Author: David Cohen
Two roads diverged in a yellow wood,
And sorry I could not travel both
And be one traveler, long I stood
Two roads diverged in a wood, and I—
I took the one less traveled by,
And that has made all the difference
~ Robert Frost, “The Road Not Taken” – 1916
Canada is well known for its pro-immigration stance, welcoming hundreds of thousands of newcomers each year through a variety of programs. The country’s economic immigration system is renowned for its objective nature, being a pioneer in points-based, merit-grounded evaluation and decision-making.
Less well known, but no less important, is an element that makes Canada’s immigration system even more attractive and available to potential new Canadians: the Provincial Nominee Programs (PNPs). In short, Canada’s constitution gives authority to both the federal government and Canada’s ten provinces to create immigration policy. Consequently, each of these provinces, as well as two of Canada’s three territories, has signed agreements with the federal government to allow each province to design economic immigration programs which reflect each province’s individual attributes, aspirations, and needs.
This reality means that rather than being able to come to Canada through only one federal program, aspiring future Canadians have twelve streams (each of the ten provinces plus two of the territories) – and dozens more paths within these streams – to qualify as immigrants (permanent residents on pathway to citizenship) to Canada. Moreover, a Provincial Nomination (PN) can significantly expedite the processing of a federal immigration application.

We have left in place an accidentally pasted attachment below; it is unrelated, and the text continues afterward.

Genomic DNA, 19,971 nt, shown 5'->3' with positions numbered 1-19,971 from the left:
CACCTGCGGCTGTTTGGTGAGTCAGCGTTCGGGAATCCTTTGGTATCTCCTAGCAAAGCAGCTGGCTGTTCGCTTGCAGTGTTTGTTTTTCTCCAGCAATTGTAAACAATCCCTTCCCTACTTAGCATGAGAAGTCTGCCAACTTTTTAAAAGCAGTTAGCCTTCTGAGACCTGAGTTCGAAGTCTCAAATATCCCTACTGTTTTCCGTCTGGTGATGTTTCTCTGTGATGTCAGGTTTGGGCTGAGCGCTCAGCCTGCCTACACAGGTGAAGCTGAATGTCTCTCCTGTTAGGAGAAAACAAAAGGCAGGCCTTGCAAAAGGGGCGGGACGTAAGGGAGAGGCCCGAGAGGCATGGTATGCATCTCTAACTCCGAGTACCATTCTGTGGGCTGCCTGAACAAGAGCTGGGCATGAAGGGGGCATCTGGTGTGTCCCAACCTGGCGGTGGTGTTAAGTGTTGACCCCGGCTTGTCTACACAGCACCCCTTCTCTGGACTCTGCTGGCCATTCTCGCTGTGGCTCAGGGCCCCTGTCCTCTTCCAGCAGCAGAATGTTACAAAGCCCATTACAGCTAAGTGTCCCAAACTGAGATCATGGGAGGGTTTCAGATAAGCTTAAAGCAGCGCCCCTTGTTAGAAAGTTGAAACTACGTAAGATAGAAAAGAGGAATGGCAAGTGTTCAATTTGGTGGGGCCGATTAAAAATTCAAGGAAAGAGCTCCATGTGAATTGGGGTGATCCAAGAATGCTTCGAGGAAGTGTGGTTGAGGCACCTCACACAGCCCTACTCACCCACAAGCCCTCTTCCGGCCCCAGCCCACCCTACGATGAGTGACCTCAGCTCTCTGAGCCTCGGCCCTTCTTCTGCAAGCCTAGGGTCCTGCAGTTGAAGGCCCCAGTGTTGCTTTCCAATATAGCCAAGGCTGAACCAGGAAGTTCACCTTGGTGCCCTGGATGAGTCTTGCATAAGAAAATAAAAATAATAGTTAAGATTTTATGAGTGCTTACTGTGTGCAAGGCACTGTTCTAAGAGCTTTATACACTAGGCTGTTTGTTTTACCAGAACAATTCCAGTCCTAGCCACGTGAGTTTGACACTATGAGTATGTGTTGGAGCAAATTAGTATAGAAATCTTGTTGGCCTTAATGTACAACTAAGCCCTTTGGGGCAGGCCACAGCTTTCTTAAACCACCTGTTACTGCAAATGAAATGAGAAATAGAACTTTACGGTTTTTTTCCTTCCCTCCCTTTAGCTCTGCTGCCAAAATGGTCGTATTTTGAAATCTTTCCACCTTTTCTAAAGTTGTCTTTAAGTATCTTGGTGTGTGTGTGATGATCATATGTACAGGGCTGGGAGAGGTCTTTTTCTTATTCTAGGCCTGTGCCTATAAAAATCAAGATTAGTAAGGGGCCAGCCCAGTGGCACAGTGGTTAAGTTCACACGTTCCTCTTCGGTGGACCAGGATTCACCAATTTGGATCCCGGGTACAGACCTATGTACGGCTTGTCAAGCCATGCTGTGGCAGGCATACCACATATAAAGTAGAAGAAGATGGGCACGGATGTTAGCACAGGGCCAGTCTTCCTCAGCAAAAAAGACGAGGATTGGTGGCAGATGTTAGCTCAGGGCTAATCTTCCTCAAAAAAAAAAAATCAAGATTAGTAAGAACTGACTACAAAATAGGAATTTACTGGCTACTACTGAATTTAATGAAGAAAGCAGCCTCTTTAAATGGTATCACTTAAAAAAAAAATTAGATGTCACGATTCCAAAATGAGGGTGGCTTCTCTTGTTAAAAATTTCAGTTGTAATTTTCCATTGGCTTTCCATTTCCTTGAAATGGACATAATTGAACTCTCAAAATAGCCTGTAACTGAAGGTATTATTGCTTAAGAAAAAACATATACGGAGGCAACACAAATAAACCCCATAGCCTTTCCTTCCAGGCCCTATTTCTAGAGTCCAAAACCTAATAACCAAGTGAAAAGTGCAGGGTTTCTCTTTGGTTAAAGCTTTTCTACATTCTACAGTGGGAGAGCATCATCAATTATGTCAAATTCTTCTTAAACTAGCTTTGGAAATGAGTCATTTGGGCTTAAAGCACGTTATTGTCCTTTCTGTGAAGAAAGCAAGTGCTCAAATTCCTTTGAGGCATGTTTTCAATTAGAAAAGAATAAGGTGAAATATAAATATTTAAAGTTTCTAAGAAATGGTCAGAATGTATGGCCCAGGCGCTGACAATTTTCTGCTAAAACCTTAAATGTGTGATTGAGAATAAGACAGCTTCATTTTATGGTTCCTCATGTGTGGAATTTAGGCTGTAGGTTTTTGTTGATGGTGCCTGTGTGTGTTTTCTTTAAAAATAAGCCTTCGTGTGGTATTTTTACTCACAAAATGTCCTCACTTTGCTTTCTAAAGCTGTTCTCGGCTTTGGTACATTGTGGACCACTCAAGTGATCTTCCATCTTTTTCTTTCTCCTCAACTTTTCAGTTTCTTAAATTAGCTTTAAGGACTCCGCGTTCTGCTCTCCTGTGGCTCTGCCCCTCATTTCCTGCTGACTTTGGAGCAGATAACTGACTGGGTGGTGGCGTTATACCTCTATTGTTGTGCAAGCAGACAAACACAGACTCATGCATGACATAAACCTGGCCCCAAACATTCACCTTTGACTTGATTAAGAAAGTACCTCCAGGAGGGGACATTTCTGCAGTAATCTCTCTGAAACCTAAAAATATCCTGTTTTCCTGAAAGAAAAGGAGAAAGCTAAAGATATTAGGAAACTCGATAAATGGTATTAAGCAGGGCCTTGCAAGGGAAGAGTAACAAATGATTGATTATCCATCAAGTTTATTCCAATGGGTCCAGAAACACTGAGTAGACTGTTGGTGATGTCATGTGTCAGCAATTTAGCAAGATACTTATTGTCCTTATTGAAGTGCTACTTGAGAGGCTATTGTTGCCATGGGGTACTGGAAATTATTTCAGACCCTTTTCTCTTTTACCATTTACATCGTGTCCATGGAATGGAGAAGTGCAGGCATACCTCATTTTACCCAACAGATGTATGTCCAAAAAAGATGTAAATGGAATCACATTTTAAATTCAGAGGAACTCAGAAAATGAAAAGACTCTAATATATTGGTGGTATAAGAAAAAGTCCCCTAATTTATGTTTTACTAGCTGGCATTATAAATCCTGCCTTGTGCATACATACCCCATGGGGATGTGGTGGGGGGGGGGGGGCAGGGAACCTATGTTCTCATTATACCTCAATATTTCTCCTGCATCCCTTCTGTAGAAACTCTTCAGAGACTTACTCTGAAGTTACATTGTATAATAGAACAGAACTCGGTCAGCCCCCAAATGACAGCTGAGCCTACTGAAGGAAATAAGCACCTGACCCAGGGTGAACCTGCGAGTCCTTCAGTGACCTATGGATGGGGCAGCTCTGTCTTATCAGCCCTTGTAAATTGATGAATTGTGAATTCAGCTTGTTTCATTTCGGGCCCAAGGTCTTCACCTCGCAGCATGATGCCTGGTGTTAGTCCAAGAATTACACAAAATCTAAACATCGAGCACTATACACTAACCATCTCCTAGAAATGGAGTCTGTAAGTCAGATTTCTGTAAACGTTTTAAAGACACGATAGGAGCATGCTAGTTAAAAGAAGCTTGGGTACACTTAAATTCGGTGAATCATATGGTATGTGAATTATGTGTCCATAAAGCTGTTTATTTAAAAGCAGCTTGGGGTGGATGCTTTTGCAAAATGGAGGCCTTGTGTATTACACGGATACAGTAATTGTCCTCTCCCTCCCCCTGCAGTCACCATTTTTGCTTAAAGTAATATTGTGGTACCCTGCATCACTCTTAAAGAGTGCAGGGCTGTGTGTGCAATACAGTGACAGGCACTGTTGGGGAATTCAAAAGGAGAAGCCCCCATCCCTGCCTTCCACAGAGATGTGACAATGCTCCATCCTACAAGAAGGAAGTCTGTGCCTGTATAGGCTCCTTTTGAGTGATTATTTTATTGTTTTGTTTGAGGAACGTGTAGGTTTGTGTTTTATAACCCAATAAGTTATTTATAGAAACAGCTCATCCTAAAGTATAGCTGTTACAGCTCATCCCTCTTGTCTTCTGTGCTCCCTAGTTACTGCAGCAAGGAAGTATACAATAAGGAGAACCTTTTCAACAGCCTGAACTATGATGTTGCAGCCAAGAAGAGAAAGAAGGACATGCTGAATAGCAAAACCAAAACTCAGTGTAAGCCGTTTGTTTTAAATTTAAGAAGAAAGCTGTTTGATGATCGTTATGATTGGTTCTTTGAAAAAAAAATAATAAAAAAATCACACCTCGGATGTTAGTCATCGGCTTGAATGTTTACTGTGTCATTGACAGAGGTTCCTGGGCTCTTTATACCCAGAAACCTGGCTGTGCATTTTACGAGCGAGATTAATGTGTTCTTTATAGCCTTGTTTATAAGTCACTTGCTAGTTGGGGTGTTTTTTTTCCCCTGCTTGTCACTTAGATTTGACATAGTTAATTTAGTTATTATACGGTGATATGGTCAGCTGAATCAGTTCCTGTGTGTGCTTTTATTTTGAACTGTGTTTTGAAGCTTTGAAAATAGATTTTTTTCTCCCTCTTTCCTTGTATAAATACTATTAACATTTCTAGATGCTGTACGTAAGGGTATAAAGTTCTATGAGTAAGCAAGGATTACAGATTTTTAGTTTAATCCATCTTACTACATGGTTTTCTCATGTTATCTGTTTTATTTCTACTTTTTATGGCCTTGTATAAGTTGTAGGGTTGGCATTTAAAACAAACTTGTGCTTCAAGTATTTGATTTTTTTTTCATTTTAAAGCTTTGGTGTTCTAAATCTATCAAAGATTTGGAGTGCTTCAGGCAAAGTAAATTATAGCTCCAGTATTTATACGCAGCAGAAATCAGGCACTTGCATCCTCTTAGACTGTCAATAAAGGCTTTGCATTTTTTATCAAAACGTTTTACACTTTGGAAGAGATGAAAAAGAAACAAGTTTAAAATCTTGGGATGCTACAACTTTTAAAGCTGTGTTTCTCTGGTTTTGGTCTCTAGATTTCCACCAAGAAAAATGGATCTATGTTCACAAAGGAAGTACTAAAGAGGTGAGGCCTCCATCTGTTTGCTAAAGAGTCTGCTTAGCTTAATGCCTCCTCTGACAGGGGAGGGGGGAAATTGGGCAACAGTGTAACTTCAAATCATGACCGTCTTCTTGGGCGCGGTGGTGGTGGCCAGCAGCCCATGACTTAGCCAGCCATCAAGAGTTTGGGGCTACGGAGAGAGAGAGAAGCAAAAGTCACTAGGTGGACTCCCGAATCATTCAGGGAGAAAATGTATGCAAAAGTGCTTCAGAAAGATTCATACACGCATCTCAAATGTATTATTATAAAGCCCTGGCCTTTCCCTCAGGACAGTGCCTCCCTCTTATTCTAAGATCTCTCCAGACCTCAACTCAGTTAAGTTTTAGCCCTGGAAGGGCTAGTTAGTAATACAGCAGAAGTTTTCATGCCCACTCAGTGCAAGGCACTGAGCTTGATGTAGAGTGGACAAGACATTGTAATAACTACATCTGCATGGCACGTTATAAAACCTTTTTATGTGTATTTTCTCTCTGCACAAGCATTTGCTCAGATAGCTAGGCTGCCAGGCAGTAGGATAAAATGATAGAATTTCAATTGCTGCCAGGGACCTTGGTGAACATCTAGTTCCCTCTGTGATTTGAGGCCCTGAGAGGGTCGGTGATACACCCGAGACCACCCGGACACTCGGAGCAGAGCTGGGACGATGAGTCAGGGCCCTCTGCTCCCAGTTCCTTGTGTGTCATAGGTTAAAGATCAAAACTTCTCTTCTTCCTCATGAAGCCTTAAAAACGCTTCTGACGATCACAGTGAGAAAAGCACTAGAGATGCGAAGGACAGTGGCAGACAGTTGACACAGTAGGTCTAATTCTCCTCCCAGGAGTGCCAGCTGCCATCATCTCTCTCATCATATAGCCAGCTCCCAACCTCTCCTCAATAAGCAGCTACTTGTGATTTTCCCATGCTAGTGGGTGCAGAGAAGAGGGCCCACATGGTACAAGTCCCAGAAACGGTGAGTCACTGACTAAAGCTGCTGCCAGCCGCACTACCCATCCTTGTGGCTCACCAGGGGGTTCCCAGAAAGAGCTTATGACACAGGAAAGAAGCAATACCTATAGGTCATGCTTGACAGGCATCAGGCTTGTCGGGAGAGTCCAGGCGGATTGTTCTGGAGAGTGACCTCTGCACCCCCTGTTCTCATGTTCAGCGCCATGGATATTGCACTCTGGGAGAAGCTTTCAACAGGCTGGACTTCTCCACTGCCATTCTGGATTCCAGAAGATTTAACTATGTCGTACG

Canada’s provinces are generally highly desirous of qualified immigrants, particularly given the low rate of natural increase in Canada. Especially eager to obtain new immigrants are those provinces of Canada, which are generally smaller in size and population, and consequently less known to the rest of the world, but which each possess charms and appeal.
A prime example of a province which prospective immigrants might otherwise overlook is Newfoundland and Labrador (often shortened to Newfoundland), Canada’s youngest province. Formerly a separate Dominion, this jurisdiction is known as a place of rugged natural beauty, exceptionally warm and welcoming people, and a distinctive history and culture. The province has enjoyed an economic resurgence thanks to the growth of industries such as oil and tourism.
While dotted with charming towns and villages, it also plays host to a modern, vibrant city, St. John’s. Newfoundland officially recognizes the desirability and importance of immigration to its future, having gone so far as to produce, in 2015, a five year plan, the Way Forward, to increase the number of immigrants (by a whopping 50%) that it attracts and retains.
Recently, the Globe and Mail, Canada’s newspaper of record, featured an extensive article on the appeal of Newfoundland.
Newfoundland has taken its commitment seriously. To add to its established Skilled Worker (Base and Express Entry) and International Graduate Programs, it has created International Entrepreneur and International Graduate Entrepreneur programs.
Along with its fellow Atlantic Provinces (Nova Scotia, New Brunswick, and Prince Edward Island) Newfoundland is a participant in the Atlantic Immigration Pilot Program (AIPP), yet another initiative, this one employer-driven, to encourage immigration.
CanadaVisa and Campbell Cohen are ready, able, and willing to assist you coming to Canada through any suitable stream, including through the provincial nomination programs.
We are pleased to provide you our dynamic, new PNP Finder, which allows you to explore and track a comprehensive bank of PNPs and find out which ones you might qualify for.